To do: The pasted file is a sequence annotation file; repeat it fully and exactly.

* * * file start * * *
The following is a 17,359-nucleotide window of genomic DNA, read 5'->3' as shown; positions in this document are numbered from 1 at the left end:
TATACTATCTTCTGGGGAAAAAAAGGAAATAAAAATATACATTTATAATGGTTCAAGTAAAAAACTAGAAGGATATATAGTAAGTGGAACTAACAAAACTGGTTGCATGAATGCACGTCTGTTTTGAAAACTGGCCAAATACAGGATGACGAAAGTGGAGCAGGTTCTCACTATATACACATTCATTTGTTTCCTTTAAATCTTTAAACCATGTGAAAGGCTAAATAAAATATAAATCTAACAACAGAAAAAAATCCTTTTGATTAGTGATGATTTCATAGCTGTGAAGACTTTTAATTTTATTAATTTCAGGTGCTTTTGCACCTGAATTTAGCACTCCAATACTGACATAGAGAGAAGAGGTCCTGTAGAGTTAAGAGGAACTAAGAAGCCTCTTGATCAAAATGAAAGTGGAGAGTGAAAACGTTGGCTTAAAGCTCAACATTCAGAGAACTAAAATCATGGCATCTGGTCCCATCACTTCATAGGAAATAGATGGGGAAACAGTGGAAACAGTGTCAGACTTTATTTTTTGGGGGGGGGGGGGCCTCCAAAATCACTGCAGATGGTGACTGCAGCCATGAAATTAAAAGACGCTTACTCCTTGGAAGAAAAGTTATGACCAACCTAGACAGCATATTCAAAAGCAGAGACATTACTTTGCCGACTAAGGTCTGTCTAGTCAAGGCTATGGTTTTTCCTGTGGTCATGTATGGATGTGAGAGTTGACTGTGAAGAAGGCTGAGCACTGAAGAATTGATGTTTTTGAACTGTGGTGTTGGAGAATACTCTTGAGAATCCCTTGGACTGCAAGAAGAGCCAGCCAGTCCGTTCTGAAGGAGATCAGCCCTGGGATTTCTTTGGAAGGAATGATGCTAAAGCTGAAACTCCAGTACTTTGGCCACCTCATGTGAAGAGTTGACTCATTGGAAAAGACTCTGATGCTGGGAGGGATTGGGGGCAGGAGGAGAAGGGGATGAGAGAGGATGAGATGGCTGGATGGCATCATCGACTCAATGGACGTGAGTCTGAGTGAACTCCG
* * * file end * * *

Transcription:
The following is a 17,359-nucleotide window of genomic DNA, read 5'->3' as shown; positions in this document are numbered from 1 at the left end:
TATACTATCTTCTGGGGAAAAAAAGGAAATAAAAATATACATTTATAATGGTTCAAGTAAAAAACTAGAAGGATATATAGTAAGTGGAACTAACAAAACTGGTTGCATGAATGCACGTCTGTTTTGAAAACTGGCCAAATACAGGATGACGAAAGTGGAGCAGGTTCTCACTATATACACATTCATTTGTTTCCTTTAAATCTTTAAACCATGTGAAAGGCTAAATAAAATATAAATCTAACAACAGAAAAAAATCCTTTTGATTAGTGATGATTTCATAGCTGTGAAGACTTTTAATTTTATTAATTTCAGGTGCTTTTGCACCTGAATTTAGCACTCCAATACTGACATAGAGAGAAGAGGTCCTGTAGAGTTAAGAGGAACTAAGAAGCCTCTTGATCAAAATGAAAGTGGAGAGTGAAAACGTTGGCTTAAAGCTCAACATTCAGAGAACTAAAATCATGGCATCTGGTCCCATCACTTCATAGGAAATAGATGGGGAAACAGTGGAAACAGTGTCAGACTTTATTTTTTGGGGGGGGGGGGGCCTCCAAAATCACTGCAGATGGTGACTGCAGCCATGAAATTAAAAGACGCTTACTCCTTGGAAGAAAAGTTATGACCAACCTAGACAGCATATTCAAAAGCAGAGACATTACTTTGCCGACTAAGGTCTGTCTAGTCAAGGCTATGGTTTTTCCTGTGGTCATGTATGGATGTGAGAGTTGACTGTGAAGAAGGCTGAGCACTGAAGAATTGATGTTTTTGAACTGTGGTGTTGGAGAATACTCTTGAGAATCCCTTGGACTGCAAGAAGAGCCAGCCAGTCCGTTCTGAAGGAGATCAGCCCTGGGATTTCTTTGGAAGGAATGATGCTAAAGCTGAAACTCCAGTACTTTGGCCACCTCATGTGAAGAGTTGACTCATTGGAAAAGACTCTGATGCTGGGAGGGATTGGGGGCAGGAGGAGAAGGGGATGAGAGAGGATGAGATGGCTGGATGGCATCATCGACTCAATGGACGTGAGTCTGAGTGAACTCCG